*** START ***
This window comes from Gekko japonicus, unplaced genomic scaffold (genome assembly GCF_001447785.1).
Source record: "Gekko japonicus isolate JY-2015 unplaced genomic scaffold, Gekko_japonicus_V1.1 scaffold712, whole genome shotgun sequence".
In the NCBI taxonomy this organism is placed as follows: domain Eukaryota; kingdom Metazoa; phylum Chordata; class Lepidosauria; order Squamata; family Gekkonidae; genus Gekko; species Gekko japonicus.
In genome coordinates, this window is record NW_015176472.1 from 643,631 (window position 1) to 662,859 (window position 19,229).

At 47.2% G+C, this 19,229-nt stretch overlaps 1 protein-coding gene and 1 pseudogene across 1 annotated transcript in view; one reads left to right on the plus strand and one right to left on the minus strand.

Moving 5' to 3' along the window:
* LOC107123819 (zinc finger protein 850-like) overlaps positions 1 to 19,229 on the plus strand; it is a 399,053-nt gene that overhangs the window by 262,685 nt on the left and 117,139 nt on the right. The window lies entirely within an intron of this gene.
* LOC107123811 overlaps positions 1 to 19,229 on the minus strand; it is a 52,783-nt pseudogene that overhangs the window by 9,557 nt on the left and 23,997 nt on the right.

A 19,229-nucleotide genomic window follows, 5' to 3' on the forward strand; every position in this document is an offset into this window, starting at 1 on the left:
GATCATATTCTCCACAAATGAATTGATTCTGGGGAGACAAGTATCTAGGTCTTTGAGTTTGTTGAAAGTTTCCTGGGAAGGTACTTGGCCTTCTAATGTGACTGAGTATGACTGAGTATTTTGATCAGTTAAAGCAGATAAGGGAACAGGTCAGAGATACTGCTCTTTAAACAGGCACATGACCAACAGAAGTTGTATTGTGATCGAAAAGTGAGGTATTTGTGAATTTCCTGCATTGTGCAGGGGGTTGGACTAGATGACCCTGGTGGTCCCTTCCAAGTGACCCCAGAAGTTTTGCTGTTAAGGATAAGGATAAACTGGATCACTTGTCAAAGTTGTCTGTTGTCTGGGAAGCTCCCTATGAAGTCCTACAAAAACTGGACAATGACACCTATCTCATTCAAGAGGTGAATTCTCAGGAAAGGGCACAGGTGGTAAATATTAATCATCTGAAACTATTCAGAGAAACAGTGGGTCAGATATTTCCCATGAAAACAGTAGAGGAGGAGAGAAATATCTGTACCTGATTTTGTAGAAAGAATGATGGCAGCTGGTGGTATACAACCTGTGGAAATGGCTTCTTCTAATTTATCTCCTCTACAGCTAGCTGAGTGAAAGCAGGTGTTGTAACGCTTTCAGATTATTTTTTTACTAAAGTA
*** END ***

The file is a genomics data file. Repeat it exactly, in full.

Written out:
This window comes from Gekko japonicus, unplaced genomic scaffold (genome assembly GCF_001447785.1).
Source record: "Gekko japonicus isolate JY-2015 unplaced genomic scaffold, Gekko_japonicus_V1.1 scaffold712, whole genome shotgun sequence".
In the NCBI taxonomy this organism is placed as follows: domain Eukaryota; kingdom Metazoa; phylum Chordata; class Lepidosauria; order Squamata; family Gekkonidae; genus Gekko; species Gekko japonicus.
In genome coordinates, this window is record NW_015176472.1 from 643,631 (window position 1) to 662,859 (window position 19,229).

At 47.2% G+C, this 19,229-nt stretch overlaps 1 protein-coding gene and 1 pseudogene across 1 annotated transcript in view; one reads left to right on the plus strand and one right to left on the minus strand.

Moving 5' to 3' along the window:
* LOC107123819 (zinc finger protein 850-like) overlaps positions 1 to 19,229 on the plus strand; it is a 399,053-nt gene that overhangs the window by 262,685 nt on the left and 117,139 nt on the right. The window lies entirely within an intron of this gene.
* LOC107123811 overlaps positions 1 to 19,229 on the minus strand; it is a 52,783-nt pseudogene that overhangs the window by 9,557 nt on the left and 23,997 nt on the right.

A 19,229-nucleotide genomic window follows, 5' to 3' on the forward strand; every position in this document is an offset into this window, starting at 1 on the left:
GATCATATTCTCCACAAATGAATTGATTCTGGGGAGACAAGTATCTAGGTCTTTGAGTTTGTTGAAAGTTTCCTGGGAAGGTACTTGGCCTTCTAATGTGACTGAGTATGACTGAGTATTTTGATCAGTTAAAGCAGATAAGGGAACAGGTCAGAGATACTGCTCTTTAAACAGGCACATGACCAACAGAAGTTGTATTGTGATCGAAAAGTGAGGTATTTGTGAATTTCCTGCATTGTGCAGGGGGTTGGACTAGATGACCCTGGTGGTCCCTTCCAAGTGACCCCAGAAGTTTTGCTGTTAAGGATAAGGATAAACTGGATCACTTGTCAAAGTTGTCTGTTGTCTGGGAAGCTCCCTATGAAGTCCTACAAAAACTGGACAATGACACCTATCTCATTCAAGAGGTGAATTCTCAGGAAAGGGCACAGGTGGTAAATATTAATCATCTGAAACTATTCAGAGAAACAGTGGGTCAGATATTTCCCATGAAAACAGTAGAGGAGGAGAGAAATATCTGTACCTGATTTTGTAGAAAGAATGATGGCAGCTGGTGGTATACAACCTGTGGAAATGGCTTCTTCTAATTTATCTCCTCTACAGCTAGCTGAGTGAAAGCAGGTGTTGTAACGCTTTCAGATTATTTTTTTACTAAAGTA